In some ways it feels like a no brainer here. I think this is sort of the first phase of this project of developing our own work off of this sort of launching pad.
Nativen: Can you talk a little bit about where you're hoping to take this?
Natalie: I feel like I think of them as two separate projects in a way. So Supersmith, we just started the classes which we're really enjoying. The boat building class is really great and we really want to expand that. So we're supposed to take over the rest of the building, and we're looking forward to what we can do there. I think the boat building is going to be part of that.
We're doing more events here. We’re doing seasonal supper clubs. We're doing a crab boil in June and a pig roast in July with the meat hook and tiger shark. So that's fun, we're going to do those every season. We're sort of doing more things like that to activate the community and ... bring more awareness.
Then as far as the store goes… So my sister does ceramics and I was doing woodwork, so our plan the whole time since we came up with the whole idea of this project, probably five, six years ago. I've been developing this, now my sister, she had kids, but there older now, can step in and start taking more of a role in it. We’re planning on collaborating together to develop this line. Shook and Co. is the store, Shook Manufacturing is our little brand that we're starting. So yeah we're really looking forward to it.
So this summer- now that we have all these classes and events happening, and we have a program to follow, now we can start working on that project.
Nativen: So these are just a couple of rapid fire questions. But do you have a favorite restaurant in Brooklyn?
Natalie: I would probably still say Diner. We used to have our old shop on south 11th street, between Berry and Wythe, so we were just a couple blocks from Diner. And I have to say that may be the only thing I miss from Williamsburg. Really I mean that burger is out of control.
Nativen: Awesome. Do you have a favorite park or outdoor space in Brooklyn?
Natalie: That's a good one. ... I really love City Island. Which is not exactly a park, but it is an outdoor space.
Nativen: Do you have a hidden gem in New York?
Natalie: A hidden gem in New York ... Gosh, Red Hook?
Nativen: It still feels that way which is great. Even though this area is growing there's something about the combination of it still being somewhat inaccessible that creates that feeling.
Natalie: Yeah it really does. In Red Hook I walk Bones [Natalie's dog] to the pier with a beer. There's nothing better than that. The luxury of walking to the pier with a beer in hand at the end of the day is heaven.
Nativen: What do you think is the greatest resource to your work in Brooklyn or in New York in general?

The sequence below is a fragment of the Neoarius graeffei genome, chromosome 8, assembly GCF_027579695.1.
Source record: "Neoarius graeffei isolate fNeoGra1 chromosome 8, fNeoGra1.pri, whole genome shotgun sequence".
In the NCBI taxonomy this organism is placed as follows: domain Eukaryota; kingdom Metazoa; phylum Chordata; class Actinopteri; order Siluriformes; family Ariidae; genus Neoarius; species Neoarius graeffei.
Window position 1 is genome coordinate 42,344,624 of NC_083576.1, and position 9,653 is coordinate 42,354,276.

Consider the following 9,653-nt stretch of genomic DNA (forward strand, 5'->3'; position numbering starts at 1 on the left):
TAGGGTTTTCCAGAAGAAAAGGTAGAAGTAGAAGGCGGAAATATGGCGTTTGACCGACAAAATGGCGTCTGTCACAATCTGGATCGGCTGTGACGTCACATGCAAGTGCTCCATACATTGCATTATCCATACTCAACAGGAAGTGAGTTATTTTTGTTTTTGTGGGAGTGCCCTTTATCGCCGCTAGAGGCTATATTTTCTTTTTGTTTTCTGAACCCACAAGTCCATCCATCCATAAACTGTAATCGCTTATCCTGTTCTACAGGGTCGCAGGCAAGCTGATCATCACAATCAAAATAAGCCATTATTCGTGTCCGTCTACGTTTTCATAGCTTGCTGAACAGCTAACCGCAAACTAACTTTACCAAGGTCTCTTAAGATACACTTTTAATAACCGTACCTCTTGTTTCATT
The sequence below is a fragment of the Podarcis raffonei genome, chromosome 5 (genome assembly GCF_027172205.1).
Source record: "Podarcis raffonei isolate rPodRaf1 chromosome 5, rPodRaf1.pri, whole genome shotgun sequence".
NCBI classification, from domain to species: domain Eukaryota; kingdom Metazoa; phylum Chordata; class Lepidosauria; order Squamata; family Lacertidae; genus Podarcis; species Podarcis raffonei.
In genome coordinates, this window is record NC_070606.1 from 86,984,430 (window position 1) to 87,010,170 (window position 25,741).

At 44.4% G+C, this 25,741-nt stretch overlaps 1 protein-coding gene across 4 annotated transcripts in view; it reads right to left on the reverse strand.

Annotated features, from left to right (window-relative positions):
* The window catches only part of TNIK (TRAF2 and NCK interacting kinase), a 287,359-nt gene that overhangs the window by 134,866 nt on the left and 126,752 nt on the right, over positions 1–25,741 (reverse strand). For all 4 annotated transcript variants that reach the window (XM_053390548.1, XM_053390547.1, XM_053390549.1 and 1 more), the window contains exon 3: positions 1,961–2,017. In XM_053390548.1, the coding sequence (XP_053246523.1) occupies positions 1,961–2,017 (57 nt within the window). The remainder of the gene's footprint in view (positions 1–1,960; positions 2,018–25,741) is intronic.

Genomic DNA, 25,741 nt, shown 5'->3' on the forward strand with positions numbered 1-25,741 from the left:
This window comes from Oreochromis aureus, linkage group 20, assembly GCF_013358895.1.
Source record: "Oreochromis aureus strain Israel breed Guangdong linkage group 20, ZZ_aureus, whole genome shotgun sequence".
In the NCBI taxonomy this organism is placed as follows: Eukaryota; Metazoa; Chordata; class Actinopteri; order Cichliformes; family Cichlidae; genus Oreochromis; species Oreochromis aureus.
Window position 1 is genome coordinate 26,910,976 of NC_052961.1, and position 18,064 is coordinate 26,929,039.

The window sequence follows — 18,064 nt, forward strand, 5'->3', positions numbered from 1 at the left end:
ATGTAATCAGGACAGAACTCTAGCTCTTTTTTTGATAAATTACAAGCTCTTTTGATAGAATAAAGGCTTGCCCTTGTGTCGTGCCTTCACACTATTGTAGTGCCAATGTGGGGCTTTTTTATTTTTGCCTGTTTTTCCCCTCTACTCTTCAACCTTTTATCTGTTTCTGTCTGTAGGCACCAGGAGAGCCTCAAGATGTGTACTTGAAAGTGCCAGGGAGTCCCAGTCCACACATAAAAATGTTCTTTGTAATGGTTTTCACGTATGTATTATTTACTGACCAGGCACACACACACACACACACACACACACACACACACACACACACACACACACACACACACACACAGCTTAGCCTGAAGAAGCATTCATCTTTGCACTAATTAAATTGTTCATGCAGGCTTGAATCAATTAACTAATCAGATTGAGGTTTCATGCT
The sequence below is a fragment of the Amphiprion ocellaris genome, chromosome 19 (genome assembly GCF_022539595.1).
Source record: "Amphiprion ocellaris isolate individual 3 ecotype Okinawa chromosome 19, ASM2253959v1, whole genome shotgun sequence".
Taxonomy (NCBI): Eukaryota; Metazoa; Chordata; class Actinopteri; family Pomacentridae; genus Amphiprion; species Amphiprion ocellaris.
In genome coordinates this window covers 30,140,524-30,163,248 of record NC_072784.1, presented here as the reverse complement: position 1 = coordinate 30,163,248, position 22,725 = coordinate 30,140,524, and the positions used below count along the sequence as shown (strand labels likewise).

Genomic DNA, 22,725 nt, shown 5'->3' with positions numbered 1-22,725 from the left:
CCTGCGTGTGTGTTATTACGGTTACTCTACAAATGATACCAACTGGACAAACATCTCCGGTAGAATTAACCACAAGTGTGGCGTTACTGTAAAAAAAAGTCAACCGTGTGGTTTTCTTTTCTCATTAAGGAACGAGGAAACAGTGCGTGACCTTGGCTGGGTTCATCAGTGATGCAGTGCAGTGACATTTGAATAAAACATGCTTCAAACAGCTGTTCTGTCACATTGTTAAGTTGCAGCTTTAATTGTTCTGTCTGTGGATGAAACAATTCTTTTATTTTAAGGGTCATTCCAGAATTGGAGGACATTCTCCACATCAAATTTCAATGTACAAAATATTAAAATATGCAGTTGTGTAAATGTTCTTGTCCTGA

Natalie: I guess I would just say this community, you know? In a way, we've built a community here but it already existed. We just sort of pulled all of these incredible people together. So that is, I would say hands down the biggest resource. We have the privilege of working with so many wonderful people, not just creative and ... so intelligent but just wonderful. We really get to enjoy each other everyday which is a real gift.
Nativen: Inspiring, too.
Natalie: Yeah it's like we couldn't be luckier. So I would say that is because we can also depend on each other. When we were building the shop- this is one of the most incredible experiences of my life in a way. Zach and I, we started this project with the tiniest pile of money. So it literally was just the two of us who built everything. So we were- and it took us two years to do all of that. It was just an empty plumbing supply and we put the skylights in, we did everything. All the floors- it was just epic.
Nativen: So this is the asking you to pick your favorite child question. But do you have one piece that stands out as your favorite piece? Or maybe something that was your greatest accomplishment?
Natalie: Again it feels like the beginning of a project. It feels like there's been so much work already but, this wasn't really the end goal yet. So I feel like that work hasn't started. So this just feels like the foundation. So I'm proud of this foundation.
All the work before this was sort of, at this point it feels so far away. When we left the old place, I abandoned- I left all my paintings there.
Nativen: Oh, wow.
Natalie: So I don't have any anymore which is so weird. I just walked away. I was hit by a cab, I had a broken arm so I was just like "I guess I'm just going to leave you guys." In some way, it was great. A little cathartic.